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Clean Coast Bonaire was initiated in 2018 by Boneiru Duradero and WWF-NL. A visiting expert from the Netherlands provided the OSPAR training & assisted in the selection of the monitoring sites.

The three sites were strategically selected to be geographically different & provide a good sampling of Bonaire coastline. Due to the high-resolution & necessary scheduling of the OSPAR protocol, it's not feasible to use on a wider scale. In fact, it's designed to be more complimentary to existing clean up programs.

There are several other organizations and individuals in Bonaire that also conduct (or have conducted) beach cleaning activities, including One Hour Clean Up Power, Sea Turtle Conservation Bonaire, STINAPA Junior Rangers, Tene Boneiru Limpi & Selibon. 

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Saba Expansion

In September 2019, Bonaire's sister island of Saba conducted their first OSPAR Marine Litter Monitoring survey at Cove Bay with support from the Saba Conservation Foundation and DCNA.

Bonaire & Saba are part of the same country, yet are approximately 800km apart. 

By collecting our marine litter data in a consistent way, we'll be able to get a better idea of what problematic items we share & which are specific to our area.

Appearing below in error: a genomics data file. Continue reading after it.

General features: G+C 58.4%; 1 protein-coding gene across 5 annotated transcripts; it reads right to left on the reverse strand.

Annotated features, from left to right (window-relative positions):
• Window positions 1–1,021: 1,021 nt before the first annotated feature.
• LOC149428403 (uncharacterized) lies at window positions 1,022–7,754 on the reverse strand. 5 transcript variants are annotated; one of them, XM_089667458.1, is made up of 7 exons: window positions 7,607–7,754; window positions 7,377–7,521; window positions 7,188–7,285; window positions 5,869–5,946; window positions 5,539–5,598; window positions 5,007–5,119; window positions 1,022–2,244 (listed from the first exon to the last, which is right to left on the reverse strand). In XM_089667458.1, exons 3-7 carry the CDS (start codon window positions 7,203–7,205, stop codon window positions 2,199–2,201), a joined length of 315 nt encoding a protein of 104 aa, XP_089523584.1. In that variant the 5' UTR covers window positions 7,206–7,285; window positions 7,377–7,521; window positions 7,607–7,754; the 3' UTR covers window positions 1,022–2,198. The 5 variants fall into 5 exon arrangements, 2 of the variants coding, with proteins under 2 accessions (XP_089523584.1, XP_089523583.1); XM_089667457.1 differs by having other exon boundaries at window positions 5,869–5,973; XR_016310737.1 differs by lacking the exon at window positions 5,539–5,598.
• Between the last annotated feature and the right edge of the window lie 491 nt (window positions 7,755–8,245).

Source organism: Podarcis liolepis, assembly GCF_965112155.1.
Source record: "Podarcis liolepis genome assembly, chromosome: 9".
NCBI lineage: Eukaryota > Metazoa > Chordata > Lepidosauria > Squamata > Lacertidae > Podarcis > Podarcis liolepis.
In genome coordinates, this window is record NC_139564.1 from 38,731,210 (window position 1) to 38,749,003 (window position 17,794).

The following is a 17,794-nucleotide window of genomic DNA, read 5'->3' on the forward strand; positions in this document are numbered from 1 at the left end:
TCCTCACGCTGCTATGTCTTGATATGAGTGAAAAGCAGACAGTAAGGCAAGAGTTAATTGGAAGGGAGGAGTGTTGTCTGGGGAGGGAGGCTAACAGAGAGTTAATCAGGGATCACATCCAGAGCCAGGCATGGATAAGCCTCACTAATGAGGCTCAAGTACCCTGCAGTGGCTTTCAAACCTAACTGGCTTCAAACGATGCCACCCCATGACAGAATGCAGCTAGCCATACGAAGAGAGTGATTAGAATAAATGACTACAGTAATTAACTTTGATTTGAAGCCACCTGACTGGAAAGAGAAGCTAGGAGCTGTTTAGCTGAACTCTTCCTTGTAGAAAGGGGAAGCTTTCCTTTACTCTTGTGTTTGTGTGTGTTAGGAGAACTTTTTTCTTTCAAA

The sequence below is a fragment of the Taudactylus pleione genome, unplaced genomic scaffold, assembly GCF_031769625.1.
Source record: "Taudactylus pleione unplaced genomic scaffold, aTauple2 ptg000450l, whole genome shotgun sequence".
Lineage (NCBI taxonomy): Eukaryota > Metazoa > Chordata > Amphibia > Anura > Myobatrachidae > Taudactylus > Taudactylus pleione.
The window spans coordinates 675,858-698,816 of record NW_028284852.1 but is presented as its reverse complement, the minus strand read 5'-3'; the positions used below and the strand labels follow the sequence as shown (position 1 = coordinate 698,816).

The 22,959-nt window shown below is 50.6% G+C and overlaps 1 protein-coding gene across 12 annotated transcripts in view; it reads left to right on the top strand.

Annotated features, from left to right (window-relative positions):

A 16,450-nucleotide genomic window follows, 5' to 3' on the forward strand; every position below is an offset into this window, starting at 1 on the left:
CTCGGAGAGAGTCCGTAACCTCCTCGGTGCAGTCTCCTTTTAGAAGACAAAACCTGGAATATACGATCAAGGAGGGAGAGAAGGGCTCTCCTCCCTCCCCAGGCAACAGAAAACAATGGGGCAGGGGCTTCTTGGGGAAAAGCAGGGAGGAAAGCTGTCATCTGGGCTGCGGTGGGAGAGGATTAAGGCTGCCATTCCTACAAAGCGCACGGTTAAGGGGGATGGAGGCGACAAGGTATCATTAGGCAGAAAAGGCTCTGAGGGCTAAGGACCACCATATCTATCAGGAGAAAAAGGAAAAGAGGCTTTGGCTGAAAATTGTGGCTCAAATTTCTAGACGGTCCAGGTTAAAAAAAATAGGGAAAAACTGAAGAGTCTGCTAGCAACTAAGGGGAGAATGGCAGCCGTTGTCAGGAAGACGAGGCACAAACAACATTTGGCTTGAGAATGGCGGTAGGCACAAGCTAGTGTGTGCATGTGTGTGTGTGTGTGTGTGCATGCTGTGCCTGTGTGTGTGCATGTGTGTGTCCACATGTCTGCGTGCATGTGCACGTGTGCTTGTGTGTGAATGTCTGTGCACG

Harmonization of marine litter monitoring in the Wider Caribbean Region

Clean Coast Bonaire participates in regional conversations regarding harmonization of marine litter monitoring. Based on the original pilot in Bonaire, it is proposed to use the OSPAR protocol in conjunction with the Trash Free Seas programs as a means to harmonize data collection within the Cartagena Convention region and an Action Plan based on our ongoing work was published in 2021.

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CCB is a proud supporter of WWF Dutch Caribbean's Nature Education project. Students from the MBO school's Hospitality & Tourism program receive training about marine litter monitoring as part of the curriculum.

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Zero Waste

CCB surveys strive to be as zero waste as possible. That means that our gloves, bags & other collection containers are re-usable & upcycled if possible. We also use re-usable cups for drinking water & provide homemade cookies for volunteers.

Reusable bags full of marine litter

Supported by

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